EPPI-Reviewer is developed and maintained by James Thomas, Sergio Graziosi, Patrick O'Driscoll and Jeff Brunton.

It is built on Microsoft platforms, integrates various commercial and open source components and accesses third party web services. We wish to acknowledge and thank the following organisations and developers for their contribution to our effort and to the developers community in general.


Core Technologies:  

EPPI-Reviewer 4 is written in Silverlight 5 using Microsoft Visual Studio (2015) and the Visual C# programming language.

Microsoft Visual Studio  Microsoft Silverlight

EPPI-Reviewer Web is written in Angular using Microsoft Visual Studio (2017) and shares most of the backend C# code with version 4.

Data are stored on a Microsoft SQL Server (2017) Database.  Microsoft SQL Server
Data exchange and business intelligence are handled via the Open Source (license) CSLA for Silverlight Framework created by Rockford Lhotka. Special thanks are due to Rockford for creating and maintaining this amazing piece of software.

CSLA for Silvelight

User Interface: to enhance our user experience, several third party controls are integrated in EPPI-Reviewer user interface.
RadControls for Silverlight from Telerik provide the backbone for the EPPI-Reviewer 4 user interface. Telerik
EPPI-Reviewer Web uses numerous components, many of which come from the Telerik Kendo UI® bundle.  
EPPI-Reviewer Web includes a PDF viewer powered by PDFTron.
Diagrams are built using MindFusion DiagramLite.
Icons are taken form the Open Icon Library, a collection of over 10,000 Unique Icons. Free for anyone to use (licenses).
Microsoft Academic: We now link to a regularly updated copy of the Microsoft Academic dataset.

Records in this dataset can be searched and browsed in an interactive way, and also automatically identified to keep reviews constantly updated with new research as and when it is published. (See the developing literature on 'living' systematic reviews') We are currently developing and evaluating new machine learning tools to maximise the efficiency with which we locate relevant research in a rich dataset of more than 240 million records.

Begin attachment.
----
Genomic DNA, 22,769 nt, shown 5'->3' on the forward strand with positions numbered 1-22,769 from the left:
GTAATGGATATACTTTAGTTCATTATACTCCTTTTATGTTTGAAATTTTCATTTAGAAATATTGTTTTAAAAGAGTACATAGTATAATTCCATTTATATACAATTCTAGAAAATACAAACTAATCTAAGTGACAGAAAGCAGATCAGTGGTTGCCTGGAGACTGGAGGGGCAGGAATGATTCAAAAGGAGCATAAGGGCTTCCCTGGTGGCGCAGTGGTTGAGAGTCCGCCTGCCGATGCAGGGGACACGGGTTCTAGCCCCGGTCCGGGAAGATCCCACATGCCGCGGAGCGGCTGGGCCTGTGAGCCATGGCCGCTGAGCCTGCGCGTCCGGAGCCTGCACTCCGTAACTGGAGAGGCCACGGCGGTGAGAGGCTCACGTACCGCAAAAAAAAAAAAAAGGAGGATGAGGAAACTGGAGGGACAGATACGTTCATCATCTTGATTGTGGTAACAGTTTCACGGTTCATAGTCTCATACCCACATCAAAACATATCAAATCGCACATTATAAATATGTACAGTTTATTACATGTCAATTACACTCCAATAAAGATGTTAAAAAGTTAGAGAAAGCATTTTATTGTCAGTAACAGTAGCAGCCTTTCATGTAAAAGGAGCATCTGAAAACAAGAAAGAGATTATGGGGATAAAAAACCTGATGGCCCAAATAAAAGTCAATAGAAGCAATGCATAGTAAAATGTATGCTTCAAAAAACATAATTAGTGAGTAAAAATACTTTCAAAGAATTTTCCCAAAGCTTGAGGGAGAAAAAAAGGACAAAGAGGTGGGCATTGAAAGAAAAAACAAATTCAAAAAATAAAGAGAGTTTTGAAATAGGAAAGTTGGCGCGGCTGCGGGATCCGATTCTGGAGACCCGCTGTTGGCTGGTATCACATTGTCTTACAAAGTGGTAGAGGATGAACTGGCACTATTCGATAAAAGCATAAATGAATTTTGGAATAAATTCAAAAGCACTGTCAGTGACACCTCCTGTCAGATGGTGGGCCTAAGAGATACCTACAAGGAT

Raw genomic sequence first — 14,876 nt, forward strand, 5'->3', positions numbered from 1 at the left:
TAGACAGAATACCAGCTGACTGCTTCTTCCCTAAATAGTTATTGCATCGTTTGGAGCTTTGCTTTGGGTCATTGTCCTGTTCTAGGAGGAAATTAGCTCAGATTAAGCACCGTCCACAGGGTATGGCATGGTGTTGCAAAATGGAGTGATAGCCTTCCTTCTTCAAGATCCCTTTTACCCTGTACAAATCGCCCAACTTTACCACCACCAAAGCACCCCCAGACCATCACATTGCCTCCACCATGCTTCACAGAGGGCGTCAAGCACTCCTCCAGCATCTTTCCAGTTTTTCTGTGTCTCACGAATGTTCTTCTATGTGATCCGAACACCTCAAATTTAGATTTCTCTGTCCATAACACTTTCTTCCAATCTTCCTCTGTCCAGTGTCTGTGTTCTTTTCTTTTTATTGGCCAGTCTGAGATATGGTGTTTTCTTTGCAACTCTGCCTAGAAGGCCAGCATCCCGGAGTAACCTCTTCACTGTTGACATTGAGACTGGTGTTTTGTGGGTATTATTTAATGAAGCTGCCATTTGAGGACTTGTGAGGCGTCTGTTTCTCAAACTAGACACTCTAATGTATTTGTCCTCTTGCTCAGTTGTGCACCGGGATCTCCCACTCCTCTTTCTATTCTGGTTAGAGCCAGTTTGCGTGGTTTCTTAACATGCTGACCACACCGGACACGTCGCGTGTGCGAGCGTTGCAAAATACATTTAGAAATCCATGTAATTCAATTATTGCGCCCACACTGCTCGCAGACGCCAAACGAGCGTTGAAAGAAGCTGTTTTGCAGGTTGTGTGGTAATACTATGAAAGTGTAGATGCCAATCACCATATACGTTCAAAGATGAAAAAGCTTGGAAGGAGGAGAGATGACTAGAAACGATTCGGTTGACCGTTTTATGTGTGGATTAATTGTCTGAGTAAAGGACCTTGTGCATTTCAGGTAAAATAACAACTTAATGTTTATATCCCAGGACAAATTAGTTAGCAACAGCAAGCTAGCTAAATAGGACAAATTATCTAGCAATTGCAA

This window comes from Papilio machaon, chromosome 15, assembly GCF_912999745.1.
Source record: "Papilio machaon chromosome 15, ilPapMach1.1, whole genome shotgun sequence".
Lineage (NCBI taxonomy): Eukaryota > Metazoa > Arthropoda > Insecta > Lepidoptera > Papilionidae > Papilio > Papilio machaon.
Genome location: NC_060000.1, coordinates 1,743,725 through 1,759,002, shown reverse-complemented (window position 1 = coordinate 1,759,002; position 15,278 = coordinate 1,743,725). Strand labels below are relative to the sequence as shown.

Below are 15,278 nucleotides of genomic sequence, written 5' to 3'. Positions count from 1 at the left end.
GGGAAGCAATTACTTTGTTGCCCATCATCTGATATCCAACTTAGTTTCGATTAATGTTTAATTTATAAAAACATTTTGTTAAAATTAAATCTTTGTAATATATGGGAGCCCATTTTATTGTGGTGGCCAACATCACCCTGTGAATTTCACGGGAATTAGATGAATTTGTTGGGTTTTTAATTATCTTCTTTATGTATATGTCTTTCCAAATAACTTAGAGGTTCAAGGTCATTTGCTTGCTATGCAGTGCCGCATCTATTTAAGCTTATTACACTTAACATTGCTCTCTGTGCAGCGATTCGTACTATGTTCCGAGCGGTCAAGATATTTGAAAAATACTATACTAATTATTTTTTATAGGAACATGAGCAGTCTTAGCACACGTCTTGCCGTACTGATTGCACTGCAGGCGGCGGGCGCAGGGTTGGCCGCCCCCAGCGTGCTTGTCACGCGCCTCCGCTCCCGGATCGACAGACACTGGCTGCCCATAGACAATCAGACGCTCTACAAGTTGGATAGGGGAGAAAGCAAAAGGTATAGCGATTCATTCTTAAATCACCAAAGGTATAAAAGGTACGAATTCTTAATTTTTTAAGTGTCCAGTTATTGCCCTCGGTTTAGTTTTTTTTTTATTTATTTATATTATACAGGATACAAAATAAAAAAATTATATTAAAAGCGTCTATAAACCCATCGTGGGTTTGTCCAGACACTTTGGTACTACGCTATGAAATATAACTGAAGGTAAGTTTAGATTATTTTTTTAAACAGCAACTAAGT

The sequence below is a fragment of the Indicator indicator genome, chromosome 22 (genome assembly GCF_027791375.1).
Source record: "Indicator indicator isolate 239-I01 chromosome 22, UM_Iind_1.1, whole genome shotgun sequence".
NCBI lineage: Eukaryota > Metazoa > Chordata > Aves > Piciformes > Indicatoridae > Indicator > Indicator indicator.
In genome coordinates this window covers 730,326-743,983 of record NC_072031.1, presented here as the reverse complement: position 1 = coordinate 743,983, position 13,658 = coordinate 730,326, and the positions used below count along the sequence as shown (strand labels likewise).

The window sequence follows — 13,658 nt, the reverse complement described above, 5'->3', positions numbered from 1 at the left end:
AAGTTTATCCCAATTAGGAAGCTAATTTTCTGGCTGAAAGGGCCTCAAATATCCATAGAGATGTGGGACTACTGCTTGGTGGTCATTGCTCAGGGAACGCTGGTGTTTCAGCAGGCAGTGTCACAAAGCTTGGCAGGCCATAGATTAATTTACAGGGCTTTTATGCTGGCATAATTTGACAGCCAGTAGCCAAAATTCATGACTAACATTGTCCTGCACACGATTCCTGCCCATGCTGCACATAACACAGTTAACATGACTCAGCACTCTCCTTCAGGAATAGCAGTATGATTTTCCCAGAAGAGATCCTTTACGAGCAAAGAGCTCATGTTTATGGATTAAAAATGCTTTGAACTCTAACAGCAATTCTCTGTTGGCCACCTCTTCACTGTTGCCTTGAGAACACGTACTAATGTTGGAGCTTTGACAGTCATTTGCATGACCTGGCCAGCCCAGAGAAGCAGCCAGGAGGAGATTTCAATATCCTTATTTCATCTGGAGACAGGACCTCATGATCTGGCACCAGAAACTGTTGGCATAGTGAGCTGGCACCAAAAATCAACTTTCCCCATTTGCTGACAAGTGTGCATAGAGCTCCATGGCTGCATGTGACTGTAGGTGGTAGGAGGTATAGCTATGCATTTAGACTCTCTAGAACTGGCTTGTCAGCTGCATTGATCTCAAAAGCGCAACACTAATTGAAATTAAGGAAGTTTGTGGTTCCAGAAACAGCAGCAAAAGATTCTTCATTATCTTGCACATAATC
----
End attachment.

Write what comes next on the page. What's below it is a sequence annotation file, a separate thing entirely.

K. Wang et al., “A Review of Microsoft Academic Services for Science of Science Studies”, Frontiers in Big Data, 2019, doi: 10.3389/fdata.2019.00045

Term Extraction: the "Find similar documents" function relies on term extraction.

Terms can be extracted using external services:


Behind the scenes: whenever possible, we've tried not to re-invent the wheel.
To save bandwith and speed up communications, all data exchange is compressed using the open source (license) SharpZipLib library.
The full-text search fuctions make some use of the code posted by E. W. Bachtal.  You can find a description of the code we have used at this link. Source code and (MIT-like) license are here.
Automatic document coding (clustering) is powered by Lingo3G by Carrot Search. Lingo3G     Carrot Search


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